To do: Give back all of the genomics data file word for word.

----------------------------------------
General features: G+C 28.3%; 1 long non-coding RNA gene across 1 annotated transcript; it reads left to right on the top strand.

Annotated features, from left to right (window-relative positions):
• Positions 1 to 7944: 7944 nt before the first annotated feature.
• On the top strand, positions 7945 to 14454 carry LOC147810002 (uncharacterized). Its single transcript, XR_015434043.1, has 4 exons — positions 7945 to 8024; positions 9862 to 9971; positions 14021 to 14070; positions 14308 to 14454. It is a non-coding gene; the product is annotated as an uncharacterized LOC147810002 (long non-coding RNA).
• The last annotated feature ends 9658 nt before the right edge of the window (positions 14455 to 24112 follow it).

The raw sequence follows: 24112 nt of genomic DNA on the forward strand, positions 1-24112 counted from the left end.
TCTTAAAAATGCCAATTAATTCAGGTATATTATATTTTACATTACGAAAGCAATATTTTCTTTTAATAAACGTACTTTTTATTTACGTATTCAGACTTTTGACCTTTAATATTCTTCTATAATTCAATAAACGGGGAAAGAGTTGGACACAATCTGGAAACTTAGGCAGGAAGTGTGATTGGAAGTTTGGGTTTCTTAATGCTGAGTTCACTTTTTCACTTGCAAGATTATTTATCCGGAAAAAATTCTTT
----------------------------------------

General features: G+C 28.3%; 1 long non-coding RNA gene across 1 annotated transcript; it reads left to right on the top strand.

Annotated features, from left to right (window-relative positions):
• Positions 1 to 7944: 7944 nt before the first annotated feature.
• On the top strand, positions 7945 to 14454 carry LOC147810002 (uncharacterized). Its single transcript, XR_015434043.1, has 4 exons — positions 7945 to 8024; positions 9862 to 9971; positions 14021 to 14070; positions 14308 to 14454. It is a non-coding gene; the product is annotated as an uncharacterized LOC147810002 (long non-coding RNA).
• The last annotated feature ends 9658 nt before the right edge of the window (positions 14455 to 24112 follow it).

The raw sequence follows: 24112 nt of genomic DNA on the forward strand, positions 1-24112 counted from the left end.
TCTTAAAAATGCCAATTAATTCAGGTATATTATATTTTACATTACGAAAGCAATATTTTCTTTTAATAAACGTACTTTTTATTTACGTATTCAGACTTTTGACCTTTAATATTCTTCTATAATTCAATAAACGGGGAAAGAGTTGGACACAATCTGGAAACTTAGGCAGGAAGTGTGATTGGAAGTTTGGGTTTCTTAATGCTGAGTTCACTTTTTCACTTGCAAGATTATTTATCCGGAAAAAATTCTTT